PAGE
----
I was gazing at the perfect pink town houses of Place des Vosges from a private balcony one evening last summer as a fellow dinner guest, an auctioneer, spoke of the people who lived there as if they were his small-town neighbors. His family had owned the hôtel particulier next door for some three centuries, though he’d been the first to inhabit it. Former ministers of culture, famous pianists, femmes du monde, and high-living art dealers—he had known them all and under his gavel, many of their goods had been dispersed. His conversation betrayed a very French passion for the souls of objects, an intuitive grasp of what the details of an interior might reveal about a person’s private life. He let slip, for example, that he was installing three sinks in his master bathroom, leaving his domestic arrangements to my imagination. And he sighed with contentment over a purchase he had made at Drouot, the leading French auction house, that very morning—the bookcase of a turn-of-the-century pair, the desk of which had long been in his possession. He said it was like reuniting the scattered members of a single family.
I was in Paris to visit the Musée des Arts Décoratifs, which reopened in September after a decade-long, $46 million renovation. A monument to the French art de vivre, housed in a 19th-century wing of the Louvre that has been restored to Beaux-Arts splendor, its galleries and period rooms showcase eight centuries of Gallic taste in interior decoration.
It’s a unique institution in France, in that its vast collection of some 150,000 objects—from medieval prie-dieus to Sèvres porcelain to an entire Art Deco Pullman car—was built almost exclusively from private donations. The 6,000 pieces currently on view are spread out across 10 floors and arranged in roughly chronological order, punctuated by special displays, including a gallery devoted to the history of toy design and a room full of paintings by Jean Dubuffet donated by the artist in 1967.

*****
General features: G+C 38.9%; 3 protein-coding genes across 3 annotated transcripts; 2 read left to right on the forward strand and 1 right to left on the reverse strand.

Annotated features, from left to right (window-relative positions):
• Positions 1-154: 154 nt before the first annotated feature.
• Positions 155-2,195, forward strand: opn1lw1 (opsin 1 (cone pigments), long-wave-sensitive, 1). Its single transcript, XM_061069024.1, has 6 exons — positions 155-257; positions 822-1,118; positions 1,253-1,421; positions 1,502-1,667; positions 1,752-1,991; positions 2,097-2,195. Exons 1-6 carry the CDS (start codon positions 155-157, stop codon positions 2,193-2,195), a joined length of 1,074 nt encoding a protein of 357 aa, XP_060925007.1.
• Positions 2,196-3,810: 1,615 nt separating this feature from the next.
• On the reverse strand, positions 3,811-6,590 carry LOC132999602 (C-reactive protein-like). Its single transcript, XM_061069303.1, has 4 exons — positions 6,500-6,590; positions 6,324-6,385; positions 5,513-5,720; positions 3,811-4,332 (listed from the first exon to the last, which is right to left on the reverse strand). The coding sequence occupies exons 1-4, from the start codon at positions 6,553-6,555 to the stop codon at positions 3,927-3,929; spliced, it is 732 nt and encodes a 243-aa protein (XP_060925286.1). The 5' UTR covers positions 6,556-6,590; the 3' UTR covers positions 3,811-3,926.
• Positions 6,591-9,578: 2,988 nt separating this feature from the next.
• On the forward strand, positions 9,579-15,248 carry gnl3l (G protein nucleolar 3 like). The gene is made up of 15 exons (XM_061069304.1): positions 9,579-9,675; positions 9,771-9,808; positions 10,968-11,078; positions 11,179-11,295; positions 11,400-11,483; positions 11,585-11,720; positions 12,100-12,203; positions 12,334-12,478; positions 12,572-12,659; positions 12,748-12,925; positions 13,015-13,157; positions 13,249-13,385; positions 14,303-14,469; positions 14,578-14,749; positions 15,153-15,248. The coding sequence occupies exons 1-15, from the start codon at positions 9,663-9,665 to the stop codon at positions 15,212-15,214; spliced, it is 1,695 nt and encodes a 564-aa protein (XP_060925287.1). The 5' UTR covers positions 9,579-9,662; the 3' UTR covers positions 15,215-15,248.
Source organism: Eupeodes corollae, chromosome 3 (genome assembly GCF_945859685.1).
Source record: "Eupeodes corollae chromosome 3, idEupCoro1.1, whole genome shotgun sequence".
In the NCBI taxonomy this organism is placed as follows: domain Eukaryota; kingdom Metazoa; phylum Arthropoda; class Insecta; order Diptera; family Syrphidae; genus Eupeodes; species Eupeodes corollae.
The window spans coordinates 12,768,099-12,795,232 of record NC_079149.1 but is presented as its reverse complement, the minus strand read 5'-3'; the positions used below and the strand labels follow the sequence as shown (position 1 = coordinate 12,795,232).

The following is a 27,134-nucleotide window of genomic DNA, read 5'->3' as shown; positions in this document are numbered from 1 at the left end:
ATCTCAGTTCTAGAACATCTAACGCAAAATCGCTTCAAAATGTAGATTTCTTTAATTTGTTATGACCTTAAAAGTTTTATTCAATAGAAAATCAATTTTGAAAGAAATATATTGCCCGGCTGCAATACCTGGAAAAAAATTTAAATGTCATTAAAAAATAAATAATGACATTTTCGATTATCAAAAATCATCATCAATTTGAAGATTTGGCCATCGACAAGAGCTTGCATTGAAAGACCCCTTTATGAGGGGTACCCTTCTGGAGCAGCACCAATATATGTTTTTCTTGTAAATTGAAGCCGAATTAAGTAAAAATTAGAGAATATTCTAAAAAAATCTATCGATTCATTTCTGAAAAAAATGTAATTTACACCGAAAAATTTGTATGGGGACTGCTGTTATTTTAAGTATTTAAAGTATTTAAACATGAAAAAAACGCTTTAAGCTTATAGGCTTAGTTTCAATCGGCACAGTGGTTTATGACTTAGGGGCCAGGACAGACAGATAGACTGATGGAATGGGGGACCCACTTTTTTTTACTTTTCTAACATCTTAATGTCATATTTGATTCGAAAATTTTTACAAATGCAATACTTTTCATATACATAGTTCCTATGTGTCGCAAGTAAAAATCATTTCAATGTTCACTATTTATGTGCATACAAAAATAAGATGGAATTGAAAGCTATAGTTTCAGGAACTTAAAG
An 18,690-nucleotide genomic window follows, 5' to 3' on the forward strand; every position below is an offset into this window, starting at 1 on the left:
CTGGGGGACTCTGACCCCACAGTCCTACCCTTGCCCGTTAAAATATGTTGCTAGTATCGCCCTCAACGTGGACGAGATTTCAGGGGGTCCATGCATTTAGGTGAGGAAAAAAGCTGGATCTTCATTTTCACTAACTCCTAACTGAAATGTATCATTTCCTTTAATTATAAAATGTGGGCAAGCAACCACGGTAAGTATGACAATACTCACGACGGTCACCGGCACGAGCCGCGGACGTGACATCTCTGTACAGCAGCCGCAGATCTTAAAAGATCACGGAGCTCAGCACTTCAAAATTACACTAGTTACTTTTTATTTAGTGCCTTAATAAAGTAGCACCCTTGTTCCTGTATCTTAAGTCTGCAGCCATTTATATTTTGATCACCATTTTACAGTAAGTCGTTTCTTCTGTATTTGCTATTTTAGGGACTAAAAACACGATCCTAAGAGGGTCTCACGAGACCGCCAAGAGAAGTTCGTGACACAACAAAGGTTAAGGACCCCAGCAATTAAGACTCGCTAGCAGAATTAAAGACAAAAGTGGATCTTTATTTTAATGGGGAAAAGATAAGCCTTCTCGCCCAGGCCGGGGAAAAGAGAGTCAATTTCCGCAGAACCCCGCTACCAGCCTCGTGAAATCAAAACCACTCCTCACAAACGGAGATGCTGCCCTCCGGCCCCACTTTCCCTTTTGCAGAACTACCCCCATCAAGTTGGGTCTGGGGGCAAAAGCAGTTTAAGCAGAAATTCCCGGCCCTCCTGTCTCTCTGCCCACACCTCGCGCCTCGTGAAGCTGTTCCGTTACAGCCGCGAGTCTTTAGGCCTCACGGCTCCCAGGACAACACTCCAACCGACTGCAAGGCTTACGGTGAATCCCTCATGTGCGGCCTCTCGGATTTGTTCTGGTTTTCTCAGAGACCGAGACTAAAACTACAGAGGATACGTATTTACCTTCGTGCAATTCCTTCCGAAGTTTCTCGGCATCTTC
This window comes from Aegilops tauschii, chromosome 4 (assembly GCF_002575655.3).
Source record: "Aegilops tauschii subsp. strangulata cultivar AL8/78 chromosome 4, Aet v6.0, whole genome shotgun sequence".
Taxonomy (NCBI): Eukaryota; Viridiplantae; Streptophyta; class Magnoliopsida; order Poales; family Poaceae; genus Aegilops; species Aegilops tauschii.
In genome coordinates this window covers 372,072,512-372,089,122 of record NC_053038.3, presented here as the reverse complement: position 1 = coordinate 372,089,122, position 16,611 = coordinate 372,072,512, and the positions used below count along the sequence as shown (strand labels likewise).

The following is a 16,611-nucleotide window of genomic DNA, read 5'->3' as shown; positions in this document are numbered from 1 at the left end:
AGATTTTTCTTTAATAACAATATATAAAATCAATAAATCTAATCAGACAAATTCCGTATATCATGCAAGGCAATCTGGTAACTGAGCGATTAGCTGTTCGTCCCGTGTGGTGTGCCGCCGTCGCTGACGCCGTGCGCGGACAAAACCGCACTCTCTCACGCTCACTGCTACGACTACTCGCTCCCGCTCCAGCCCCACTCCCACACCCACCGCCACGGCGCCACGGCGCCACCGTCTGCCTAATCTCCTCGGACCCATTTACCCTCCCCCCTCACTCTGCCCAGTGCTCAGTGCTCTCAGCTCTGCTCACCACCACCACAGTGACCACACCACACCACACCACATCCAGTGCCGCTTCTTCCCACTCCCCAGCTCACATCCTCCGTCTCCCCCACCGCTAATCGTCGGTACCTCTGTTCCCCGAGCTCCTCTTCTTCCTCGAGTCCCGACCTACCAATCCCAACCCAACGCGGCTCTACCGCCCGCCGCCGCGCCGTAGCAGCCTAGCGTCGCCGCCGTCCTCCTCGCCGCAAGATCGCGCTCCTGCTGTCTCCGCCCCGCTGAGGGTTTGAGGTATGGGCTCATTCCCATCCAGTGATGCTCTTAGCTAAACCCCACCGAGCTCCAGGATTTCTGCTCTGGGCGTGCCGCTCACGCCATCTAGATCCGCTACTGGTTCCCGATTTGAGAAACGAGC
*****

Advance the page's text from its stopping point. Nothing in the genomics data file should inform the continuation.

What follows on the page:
So it is also home to a thousand ghosts. Some corseted lady, one imagines, spread her crinolines across the rich upholstery of that Second Empire sofa; some free spirit reclined on that tubular, 1920’s lounge chair, dreaming of a Modernist utopia. The hands that trailed along that sinuous Art Nouveau railing or raised a 17th-century glass to lips are never far from one’s thoughts, as are the hands of countless, often anonymous artisans. In a country where the art of the past is considered part of the national patrimony, subject to regulations as strict as the appellation "Roquefort," such dependence upon private patronage is an aberration.
"It’s linked to the origins of our institution, which was born in the 19th century out of the desire of individual industrialists and collectors," explained the museum’s director, Béatrice Salmon. "At the time," she continued, "a museum of the decorative arts wasn’t something the state considered indispensable." We were sitting in her office, one wall of which was covered with cartoon portraits of major benefactors, soon to be installed along museum staircases. Furniture manufacturers and antiques dealers mingled with artists, collectors, and philanthropists.
In her airy top-floor study overlooking the elegant topiaries of the Tuileries Gardens, Hélène David-Weill, the institution’s venerable yet sylphlike president, emphasized the intimate nature of each donation. "People gave the museum, for the most part, what they had lived with and loved," she said.
Every once in a while, the French rise up and burn their furniture. Not a single French throne survived the Revolution of 1789. Gustave Flaubert described the delirium of the hordes invading the Louvre’s royal residences during the Revolution of 1848 as "redoubling to the continuous din of breaking porcelain and shards of crystal"; 23 years later, the insurgent mobs of the Paris Commune made bonfires of the royal curtains and canapés in the Tuileries.